Atlas Concepts LLC_VW Beetle Floor Pan_Heater Vent

Rear Seat Delete. It took a great deal of trial and effort figuring out what to do with the space after I decided that I didn’t need or want the rear seat. Again, I did reinstall the mounts, this was done so that the seat could be optional. I finally settled on building a “trunk” that could be used for tools and other random things, which would be secured inside the vehicle. Additionally, the speakers finally settled down to the plywood cover I made for the rear seat compartments.

Atlas Concepts LLC_VW Speakers

Atlas Concepts LLC_Shop Talk_VW Box-1

Atlas Concepts LLC_Shop Talk_VW Box-2

Doors. Though the door panels were in decent shape, I tried several times to seal the saggy door pockets and never had any long term luck. I decided to get JBugs Door Panels (10-1004-11) without pockets to avoid the issue altogether. Another simple installation. I decided to not reinstall the door handles to achieve a cleaner look. Also I went with JBugs Window Cranks (11.4521-B) to match my Grant Steering Wheel. With new seals/rubber all around, there isn’t much else I could do to the door area except add Satin Sill Plates, with polished ribs (NTSP837 4582) from Jbugs.

Atlas Concepts LLC_Volkswagen Beetle Door Panel

Atlas Concepts LLC_Shop Talk_VW runner 1

Dash. I removed the entire dash of my Beetle with the purpose of “fixing” a few cracks. I found that, when it was all said and done, it was much less painful to buy a Dash Cover (4447) from JBugs.  They actually sell complete dashes as well, but they are much more expensive, and I really just didn’t want to take the old dash out again. I installed a VDO oil temperature gauge from California Import Parts  into the clock cutout/hole and in combination with the steering wheel that I already mentioned, realistically that’s about it.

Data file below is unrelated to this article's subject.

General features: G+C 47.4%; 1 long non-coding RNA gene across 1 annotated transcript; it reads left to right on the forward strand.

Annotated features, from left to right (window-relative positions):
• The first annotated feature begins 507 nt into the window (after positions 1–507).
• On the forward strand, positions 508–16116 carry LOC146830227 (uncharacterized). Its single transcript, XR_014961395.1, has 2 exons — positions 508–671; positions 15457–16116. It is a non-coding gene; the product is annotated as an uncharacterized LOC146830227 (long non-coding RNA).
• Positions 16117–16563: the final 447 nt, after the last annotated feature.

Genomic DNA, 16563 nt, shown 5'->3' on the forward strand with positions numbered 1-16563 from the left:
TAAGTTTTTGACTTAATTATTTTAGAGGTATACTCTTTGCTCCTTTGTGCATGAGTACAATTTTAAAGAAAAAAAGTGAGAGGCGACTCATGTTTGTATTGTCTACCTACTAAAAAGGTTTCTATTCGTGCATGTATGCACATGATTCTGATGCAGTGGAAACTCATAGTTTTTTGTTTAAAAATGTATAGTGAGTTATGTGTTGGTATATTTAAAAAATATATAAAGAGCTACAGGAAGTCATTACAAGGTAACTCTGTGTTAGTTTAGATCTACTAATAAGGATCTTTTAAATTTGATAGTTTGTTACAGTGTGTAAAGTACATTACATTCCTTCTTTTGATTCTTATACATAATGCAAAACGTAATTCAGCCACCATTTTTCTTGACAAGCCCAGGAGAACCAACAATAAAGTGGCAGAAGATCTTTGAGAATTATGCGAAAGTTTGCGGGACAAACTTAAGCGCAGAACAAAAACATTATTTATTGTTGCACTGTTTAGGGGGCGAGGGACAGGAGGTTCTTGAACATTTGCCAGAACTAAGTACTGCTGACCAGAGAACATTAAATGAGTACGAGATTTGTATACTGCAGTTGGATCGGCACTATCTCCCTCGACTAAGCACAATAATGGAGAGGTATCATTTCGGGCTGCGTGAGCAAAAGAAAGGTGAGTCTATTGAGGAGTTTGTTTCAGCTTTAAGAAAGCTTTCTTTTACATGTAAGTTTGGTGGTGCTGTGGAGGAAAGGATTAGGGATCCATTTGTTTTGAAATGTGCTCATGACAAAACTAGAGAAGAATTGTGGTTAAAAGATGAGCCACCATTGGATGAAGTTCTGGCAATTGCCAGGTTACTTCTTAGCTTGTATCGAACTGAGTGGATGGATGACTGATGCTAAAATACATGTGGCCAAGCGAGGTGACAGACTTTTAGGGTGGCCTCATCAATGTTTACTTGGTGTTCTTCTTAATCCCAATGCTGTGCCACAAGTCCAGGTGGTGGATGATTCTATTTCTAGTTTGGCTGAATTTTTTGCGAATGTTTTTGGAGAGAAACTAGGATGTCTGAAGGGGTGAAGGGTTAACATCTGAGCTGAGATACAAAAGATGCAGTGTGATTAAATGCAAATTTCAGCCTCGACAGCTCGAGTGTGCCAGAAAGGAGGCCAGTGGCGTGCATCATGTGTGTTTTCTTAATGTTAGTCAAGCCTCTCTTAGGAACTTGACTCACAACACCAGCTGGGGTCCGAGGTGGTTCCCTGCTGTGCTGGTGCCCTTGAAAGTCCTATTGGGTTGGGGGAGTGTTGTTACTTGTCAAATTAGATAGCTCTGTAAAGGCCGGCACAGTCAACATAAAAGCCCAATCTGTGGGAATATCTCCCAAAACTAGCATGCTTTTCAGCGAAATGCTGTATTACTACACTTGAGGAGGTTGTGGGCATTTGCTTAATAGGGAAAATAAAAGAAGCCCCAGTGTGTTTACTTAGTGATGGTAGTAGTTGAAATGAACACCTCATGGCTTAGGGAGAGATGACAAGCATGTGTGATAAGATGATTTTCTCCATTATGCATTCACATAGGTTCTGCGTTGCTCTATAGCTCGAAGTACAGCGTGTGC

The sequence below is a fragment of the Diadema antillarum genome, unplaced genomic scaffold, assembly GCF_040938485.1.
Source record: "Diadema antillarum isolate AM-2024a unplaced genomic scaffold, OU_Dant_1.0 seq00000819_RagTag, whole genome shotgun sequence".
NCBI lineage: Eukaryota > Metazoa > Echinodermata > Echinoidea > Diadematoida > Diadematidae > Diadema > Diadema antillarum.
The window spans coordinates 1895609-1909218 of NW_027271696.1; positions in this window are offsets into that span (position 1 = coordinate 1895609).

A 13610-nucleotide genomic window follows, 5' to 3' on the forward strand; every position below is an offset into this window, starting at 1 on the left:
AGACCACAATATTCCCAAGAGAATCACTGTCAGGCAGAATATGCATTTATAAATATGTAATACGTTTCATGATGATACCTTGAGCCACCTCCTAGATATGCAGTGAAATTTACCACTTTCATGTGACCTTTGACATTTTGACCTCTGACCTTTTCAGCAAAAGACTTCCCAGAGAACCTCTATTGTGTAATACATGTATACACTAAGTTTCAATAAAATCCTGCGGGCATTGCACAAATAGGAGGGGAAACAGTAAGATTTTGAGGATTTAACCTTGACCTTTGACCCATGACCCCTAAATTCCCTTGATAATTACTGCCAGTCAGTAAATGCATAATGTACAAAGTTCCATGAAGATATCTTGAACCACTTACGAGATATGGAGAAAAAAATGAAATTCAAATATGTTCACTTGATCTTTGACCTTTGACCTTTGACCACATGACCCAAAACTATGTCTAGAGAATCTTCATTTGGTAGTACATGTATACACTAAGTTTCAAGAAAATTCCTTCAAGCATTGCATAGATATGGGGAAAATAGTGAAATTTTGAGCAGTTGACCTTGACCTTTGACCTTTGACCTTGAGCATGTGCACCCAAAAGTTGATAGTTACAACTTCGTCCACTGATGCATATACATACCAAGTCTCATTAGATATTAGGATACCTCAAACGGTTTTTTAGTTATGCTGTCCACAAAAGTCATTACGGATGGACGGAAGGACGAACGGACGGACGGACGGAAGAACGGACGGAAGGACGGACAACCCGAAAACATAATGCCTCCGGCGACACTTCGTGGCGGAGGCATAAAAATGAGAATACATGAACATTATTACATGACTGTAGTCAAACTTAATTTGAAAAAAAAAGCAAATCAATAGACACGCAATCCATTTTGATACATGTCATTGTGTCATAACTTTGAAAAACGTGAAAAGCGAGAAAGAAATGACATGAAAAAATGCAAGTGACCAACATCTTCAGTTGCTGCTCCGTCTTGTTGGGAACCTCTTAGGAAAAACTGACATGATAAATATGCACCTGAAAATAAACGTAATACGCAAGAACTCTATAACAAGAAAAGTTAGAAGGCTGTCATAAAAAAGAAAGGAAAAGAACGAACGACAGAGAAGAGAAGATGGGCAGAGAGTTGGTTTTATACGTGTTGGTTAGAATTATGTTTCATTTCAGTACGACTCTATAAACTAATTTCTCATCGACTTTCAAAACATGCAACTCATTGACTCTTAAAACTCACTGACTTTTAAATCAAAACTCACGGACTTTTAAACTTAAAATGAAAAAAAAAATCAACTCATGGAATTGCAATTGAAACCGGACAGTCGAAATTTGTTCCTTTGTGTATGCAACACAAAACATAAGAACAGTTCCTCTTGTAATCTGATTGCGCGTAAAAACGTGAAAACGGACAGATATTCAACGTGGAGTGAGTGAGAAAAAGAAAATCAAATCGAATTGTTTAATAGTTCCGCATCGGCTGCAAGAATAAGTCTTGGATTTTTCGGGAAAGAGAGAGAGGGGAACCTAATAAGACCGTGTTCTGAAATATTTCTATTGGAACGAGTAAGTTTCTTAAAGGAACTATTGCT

Atlas Concepts LLC_Shop Talk_VW Dash-1

A few other parts used in the interior from JBugs are:

Drink Holder (DH-SUPER); this can be removed/replaced for show.

2-point Seat Belt, Push Button, 60 inch (1201-60); this is a kit with hardware.

8 AMP Fuses (10 –Pack) (N 171 211/10)

16 AMP Fuses (10-Pack) (N 171 214/10)

Lastly, I found the 9-ball shift knob on ebay. It is custom-made and internally threaded (12mm X 1.50) to fit without any adaptors. The last addition to the bug was an LED Digital Tachometer (SUM-G2981) from Summit. The mounting bracket is something I made with scrap metal and a mig welder (have fun).

Atlas Concepts LLC_Shop Talk_VW Beetle Restoration 004-1

Atlas Concepts LLC_Shop Talk_VW Trachometer

Stay tuned for more details on this 1973 Super Beetle’s restoration and customization. Feel free to contact me regarding any specific questions, tips or ideas regarding your own VW Beetle restoration. If you are interested in sharing your automotive experiences through this blog, email Atlas Concepts, LLC at atlasconcepts@yahoo.com.

Atlas Concepts LLC_Jordache Williams_Shop TalkJordache Williams, of Rock Hill, South Carolina, is the Program Manager for Atlas Concepts, LLC. He understands that sometimes a small piece of information is the difference between success and failure. His contributions to the Shop Talk blog are purposed with sharing relevant information based on his own experiences.